Posted by: dan | March 30, 2009

focus: tv on the radio – dear science

dear-science-inlay-header

Dan: Earlier, in our February Checkout post, I mentioned that I had added TV on the Radio’s Return to Cookie Mountain to my collection, and that generally, I was a fan of it. I even claimed ‘Wolf Like Me’ was one of my favourite tracks of the month. But what I didn’t say was how much time I spent listening to Dear Science. Having bought it in January, it was not eligible for discussion in a post about new additions in February, and so I left it. But I can’t not talk about it any longer. I was disappointed by 2008’s musical offerings, as most albums seemed to be rubbish (Supergrass’ Diamond Hoo Ha being notably bad) or average at best. There were a few exceptions, including Laura Marling’s debut, Alas, I Cannot Swim; and Neon Neon’s bizarre concept album about John DeLorean, Stainless Style. Both those albums are brilliant, and shared my choice of best album of the year. Until Dear Science got its first play.

The minimalist front cover

The CD front cover

From the first second of the first song, you can tell the album has an intense power. It starts with more energy than most other albums can muster in their highest crescendos, and it only increases from there. With ‘Halfway Home’, the album’s opening track, a sense of potential works as the undercurrent to an already raucous beat. You expect it to burst into a manic chorus at any time, but instead it keeps going and going, until right at the end it explodes into a marvellous combination of all the sounds you’ve just heard. It’s truly incredible to hear, and you’re only 5 and a half minutes in.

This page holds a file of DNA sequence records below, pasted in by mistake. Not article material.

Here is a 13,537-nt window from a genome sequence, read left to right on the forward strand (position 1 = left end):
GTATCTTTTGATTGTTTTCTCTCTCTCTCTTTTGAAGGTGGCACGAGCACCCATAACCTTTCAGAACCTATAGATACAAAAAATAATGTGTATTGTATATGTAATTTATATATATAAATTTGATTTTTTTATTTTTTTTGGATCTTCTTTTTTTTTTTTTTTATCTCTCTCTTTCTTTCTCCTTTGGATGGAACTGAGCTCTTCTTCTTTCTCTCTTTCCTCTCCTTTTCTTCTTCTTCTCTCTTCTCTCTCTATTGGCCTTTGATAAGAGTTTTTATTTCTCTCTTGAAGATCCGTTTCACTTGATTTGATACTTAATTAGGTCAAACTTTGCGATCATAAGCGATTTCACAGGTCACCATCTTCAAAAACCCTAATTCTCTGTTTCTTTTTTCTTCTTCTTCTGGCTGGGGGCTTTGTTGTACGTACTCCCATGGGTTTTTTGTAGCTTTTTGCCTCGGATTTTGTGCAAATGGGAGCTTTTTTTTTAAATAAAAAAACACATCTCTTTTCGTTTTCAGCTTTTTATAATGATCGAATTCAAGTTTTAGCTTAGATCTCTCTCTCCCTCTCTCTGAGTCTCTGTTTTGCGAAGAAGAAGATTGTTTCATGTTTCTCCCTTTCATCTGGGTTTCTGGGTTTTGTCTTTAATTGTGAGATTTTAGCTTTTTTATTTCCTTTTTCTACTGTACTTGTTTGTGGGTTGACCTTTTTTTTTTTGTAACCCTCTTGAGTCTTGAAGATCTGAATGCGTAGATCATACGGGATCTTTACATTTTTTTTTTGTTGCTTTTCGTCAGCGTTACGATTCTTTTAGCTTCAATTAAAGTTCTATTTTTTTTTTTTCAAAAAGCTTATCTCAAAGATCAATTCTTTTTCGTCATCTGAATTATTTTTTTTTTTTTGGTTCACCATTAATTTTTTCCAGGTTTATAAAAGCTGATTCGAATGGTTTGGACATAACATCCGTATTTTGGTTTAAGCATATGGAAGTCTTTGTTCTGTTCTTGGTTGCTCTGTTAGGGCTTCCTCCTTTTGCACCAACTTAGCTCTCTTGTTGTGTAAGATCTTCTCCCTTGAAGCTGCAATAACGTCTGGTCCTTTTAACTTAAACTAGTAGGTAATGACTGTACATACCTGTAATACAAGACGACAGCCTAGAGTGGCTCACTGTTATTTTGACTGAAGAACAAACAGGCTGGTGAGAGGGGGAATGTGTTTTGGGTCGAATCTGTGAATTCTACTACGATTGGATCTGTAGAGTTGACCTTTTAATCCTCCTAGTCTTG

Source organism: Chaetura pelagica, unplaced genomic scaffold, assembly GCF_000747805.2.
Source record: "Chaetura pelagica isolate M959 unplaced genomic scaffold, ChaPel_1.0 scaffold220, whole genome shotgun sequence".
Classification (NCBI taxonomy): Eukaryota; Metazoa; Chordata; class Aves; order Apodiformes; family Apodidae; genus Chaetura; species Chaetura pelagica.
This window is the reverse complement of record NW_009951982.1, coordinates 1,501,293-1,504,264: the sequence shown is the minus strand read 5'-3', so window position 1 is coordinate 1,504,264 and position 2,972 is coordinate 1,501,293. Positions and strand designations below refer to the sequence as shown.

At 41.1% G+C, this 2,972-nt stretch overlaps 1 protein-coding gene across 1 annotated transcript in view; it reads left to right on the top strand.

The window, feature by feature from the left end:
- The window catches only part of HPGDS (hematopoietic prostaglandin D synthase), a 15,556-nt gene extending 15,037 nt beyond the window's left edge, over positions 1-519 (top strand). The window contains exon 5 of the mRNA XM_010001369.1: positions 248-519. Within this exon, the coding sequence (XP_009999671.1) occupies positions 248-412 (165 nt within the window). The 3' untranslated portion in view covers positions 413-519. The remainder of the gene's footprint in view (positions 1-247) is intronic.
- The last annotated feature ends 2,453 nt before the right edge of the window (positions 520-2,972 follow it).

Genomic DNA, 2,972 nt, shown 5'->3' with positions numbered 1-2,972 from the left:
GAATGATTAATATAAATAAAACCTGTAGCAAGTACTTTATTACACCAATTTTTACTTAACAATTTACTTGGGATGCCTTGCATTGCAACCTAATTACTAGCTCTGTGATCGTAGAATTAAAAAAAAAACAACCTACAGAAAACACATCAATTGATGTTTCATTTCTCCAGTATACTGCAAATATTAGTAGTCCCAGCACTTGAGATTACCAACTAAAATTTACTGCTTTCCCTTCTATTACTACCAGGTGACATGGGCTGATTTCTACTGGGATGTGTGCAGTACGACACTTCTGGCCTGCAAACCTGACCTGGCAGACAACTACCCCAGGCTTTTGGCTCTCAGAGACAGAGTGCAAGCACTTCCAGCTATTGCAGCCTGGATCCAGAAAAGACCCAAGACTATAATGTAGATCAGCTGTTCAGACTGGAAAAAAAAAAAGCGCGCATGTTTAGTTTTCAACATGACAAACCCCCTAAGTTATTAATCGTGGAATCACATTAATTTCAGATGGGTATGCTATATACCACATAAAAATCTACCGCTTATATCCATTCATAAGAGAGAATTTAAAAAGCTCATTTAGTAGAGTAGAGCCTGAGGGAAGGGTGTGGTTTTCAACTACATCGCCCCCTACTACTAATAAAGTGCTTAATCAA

‘Crying’ follows in the same suit, exuding an angry air of political defiance while keeping itself restrained for the most part, before unleashing an attack of music towards the end. Before you can breathe, ‘Dancing Choose’ chants an angry “He’s a what? He’s a what? he’s a newspaper man!’, and goes on to describe the life of a Patrick Bateman character. The music calms down a little for ‘The Stork And The Owl’, but the lyrics and vocals all still emit a terrific sense of furious despair. This continues through the album, exploding through ‘Golden Age’, and then sliding across the second half of the album before attacking ex-President Bush on the penultimate track for his lack of morals and terrible decisions. The last song, ‘Lover’s Day’ is still full of anger, but shifts the focus from politics to sex, which brings a reconciliatory climax to the record in every sense.

The vocals are perfectly matched for the lyrics, with inflections and emphasis placed perfectly for every word, thought and meaning. It all synchronises perfectly with the music as well. And it’s this that really pushes the album forward from intelligent insight into psychological, musical greatness. The music on every track seems to be the aural equivalent of the subconscious thought processes surrounding the big, thematic ideas described in the lyrics. The talent and skill here is almost off the chart. It’s easy to see why David Bowie’s been championing them for so long. On some of the tracks here, it’s almost as if you’re listening to a group of Bowies. Inventive and innovative, the style of music has a grandeur and it sounds like it really shouldn’t work, but it does, and it excels because of it.